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Protecting Your Resources: Buying Insurance

Josephine Turner and Michael Gutter

Buying insurance can be baffling. And no wonder! As prices rise, people become more concerned about getting value for their dollar. Deciding what insurance you need and comparing different policies has become even more difficult. And adding to the already complex problem are the many new kinds of policies being offered today.

Whether you are buying long-term care, disability, health, life, liability, automotive, or property insurance, you need to understand all aspects of insurance. You need to be informed in order to protect the resources and assests you and your family depend on.

What is insurance?

Insurance is a transfer of risk to a third party for a fee. In essence, it is "a device by means of which one party through a contract, called a policy, for a consideration, called a premium, undertakes to assume for another party certain types of risk or loss." Actually, insurance is the sharing of potential economic loss. Families can choose to pay a certain loss of a premium so that the insurer will bear the majority of the burden should a loss occur. Thus, a number of people pool their money to help the few people who suffer a loss covered by that contract. Insurance can only be purchased against losses that are estimable. Often insurance may involve additional cost sharing of the loss, such as a deductible, co-insurance, or co-payment.

Why buy insurance?

If you can't afford the costs that result from accidents, thefts, or man-made and natural disasters, you buy insurance so other people can share the cost of your loss. In other words, the money the insurance company gets from other people's premiums is used to help pay for your loss.

Before you can buy an insurance policy, you must have an insurable interest. That is, the loss you are insuring against must be an economic loss for you or your family. For example, you cannot buy insurance on someone else's automobile unless you would suffer a loss if it were destroyed. Nor can you buy insurance on someone's life unless you would suffer an economic loss if he or she died.

Questions to Consider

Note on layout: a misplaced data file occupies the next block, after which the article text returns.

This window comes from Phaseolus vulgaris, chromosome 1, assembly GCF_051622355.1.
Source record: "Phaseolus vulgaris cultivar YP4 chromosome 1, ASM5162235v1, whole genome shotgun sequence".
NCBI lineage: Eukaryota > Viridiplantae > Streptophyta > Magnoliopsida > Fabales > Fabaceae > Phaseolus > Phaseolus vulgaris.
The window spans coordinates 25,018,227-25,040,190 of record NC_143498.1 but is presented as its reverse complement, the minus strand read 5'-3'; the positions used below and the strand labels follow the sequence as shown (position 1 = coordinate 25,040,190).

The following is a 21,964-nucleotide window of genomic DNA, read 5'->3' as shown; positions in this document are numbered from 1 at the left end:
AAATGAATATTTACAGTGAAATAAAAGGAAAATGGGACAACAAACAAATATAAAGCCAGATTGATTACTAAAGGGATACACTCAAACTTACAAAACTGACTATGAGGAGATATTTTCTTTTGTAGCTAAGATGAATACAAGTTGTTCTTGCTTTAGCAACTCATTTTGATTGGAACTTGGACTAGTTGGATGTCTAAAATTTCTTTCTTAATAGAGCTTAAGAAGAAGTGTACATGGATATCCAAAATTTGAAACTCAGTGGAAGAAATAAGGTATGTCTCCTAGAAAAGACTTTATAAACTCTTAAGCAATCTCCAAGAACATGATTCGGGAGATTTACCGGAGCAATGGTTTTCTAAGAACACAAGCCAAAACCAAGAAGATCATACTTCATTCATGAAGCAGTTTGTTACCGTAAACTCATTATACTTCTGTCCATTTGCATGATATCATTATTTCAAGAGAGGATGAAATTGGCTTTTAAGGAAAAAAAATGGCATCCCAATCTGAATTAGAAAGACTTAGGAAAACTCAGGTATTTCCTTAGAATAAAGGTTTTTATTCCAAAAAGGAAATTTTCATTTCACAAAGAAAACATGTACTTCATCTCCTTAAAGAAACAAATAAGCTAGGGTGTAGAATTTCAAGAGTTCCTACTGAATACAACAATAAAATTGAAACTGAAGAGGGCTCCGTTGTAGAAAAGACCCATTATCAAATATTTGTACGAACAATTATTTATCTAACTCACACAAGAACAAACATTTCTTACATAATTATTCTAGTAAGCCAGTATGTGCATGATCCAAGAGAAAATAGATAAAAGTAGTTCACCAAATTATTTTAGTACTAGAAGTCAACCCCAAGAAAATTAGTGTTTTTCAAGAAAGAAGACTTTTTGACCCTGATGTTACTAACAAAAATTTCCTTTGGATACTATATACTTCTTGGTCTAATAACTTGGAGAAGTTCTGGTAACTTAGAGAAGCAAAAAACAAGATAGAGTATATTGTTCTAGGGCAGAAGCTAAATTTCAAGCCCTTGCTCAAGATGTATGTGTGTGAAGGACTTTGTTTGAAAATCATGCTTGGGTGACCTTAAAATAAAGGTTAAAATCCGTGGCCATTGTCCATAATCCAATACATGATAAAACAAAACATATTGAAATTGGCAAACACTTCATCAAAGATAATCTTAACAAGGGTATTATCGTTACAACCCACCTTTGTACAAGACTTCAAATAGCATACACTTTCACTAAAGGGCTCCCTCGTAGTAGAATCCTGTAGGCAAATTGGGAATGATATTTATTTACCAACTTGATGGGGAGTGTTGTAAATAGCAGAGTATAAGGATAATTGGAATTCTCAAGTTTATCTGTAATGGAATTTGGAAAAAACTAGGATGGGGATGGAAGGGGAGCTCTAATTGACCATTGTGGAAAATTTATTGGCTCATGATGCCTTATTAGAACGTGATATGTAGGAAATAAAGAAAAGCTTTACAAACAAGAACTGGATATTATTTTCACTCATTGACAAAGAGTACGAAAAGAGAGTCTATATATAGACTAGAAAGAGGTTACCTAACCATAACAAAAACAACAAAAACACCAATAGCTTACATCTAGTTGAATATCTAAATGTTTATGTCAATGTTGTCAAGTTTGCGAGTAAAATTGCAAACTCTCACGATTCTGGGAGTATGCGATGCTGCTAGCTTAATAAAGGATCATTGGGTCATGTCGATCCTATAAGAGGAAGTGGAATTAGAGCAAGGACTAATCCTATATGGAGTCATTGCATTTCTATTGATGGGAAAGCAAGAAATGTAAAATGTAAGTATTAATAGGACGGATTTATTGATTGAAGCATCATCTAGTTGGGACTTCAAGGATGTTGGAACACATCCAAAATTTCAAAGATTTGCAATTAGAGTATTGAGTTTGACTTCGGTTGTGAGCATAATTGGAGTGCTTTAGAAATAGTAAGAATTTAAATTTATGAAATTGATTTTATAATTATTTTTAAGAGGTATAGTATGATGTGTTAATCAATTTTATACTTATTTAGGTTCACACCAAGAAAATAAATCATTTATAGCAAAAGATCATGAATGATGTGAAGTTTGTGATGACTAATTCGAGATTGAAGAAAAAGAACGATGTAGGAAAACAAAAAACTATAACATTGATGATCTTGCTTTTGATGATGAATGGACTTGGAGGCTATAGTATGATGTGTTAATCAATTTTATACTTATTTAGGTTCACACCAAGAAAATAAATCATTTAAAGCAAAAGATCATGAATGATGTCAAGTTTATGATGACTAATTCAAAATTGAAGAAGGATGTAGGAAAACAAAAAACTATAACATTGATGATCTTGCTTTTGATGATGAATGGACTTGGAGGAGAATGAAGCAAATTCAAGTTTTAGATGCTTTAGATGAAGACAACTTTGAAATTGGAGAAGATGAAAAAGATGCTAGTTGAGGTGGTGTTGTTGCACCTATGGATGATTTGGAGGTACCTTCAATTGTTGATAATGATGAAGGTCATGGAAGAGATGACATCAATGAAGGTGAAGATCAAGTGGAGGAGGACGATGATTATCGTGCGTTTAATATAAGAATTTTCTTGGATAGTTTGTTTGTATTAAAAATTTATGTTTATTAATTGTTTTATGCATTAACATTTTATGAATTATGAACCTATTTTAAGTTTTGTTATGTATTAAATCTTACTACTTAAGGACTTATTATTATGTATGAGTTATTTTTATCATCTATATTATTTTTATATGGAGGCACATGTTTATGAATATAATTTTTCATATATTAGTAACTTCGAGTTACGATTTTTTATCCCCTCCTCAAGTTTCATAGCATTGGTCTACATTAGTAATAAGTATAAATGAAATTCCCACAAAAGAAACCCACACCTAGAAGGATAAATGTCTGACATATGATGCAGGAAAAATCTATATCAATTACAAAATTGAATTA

1. What risks do you and members of your family face?

Here are some risks that many Floridians face:

  • Health-related risk. When someone in the family becomes sick or disabled, medical bills must be paid.

  • Job-related risk. If a breadwinner loses his or her job, for either a short time or permanently, living expenses must still be met.

  • Death of a breadwinner. For some time we have realized that the family would suffer an economic loss if a breadwinner dies. But we have finally recognized there would also be an economic loss if a homemaker were to die because of the many essential family services provided.

  • Lawsuits for damages. Accidents caused by carelessness or neglect can involve you or your family in a lawsuit.

  • Property lost or destroyed. Your property can be lost, stolen, or destroyed by accidents, nature, or violence.

2. What events could cause these losses or additional costs?

Check the ones that could happen to you:

  • Work or leisure activities could increase the chance of accidents.

  • Other people's neglect may increase the chance of health-related problems.

  • Health problems may be inherited.

  • Job loss could result from changes in health, the economy, job skills, new technology, or for other reasons.

  • Death may come from a disease or accident.

  • Lawsuits for damages result primarily from accidents that are related to property you own.

  • Theft, accidents, and acts of nature are a major cause of property loss.

3. How should you handle each risk?

There are three ways to handle these risks. Most people use a combination of these ways:

  • Be careful to prevent the loss. For example, give up high-risk activities.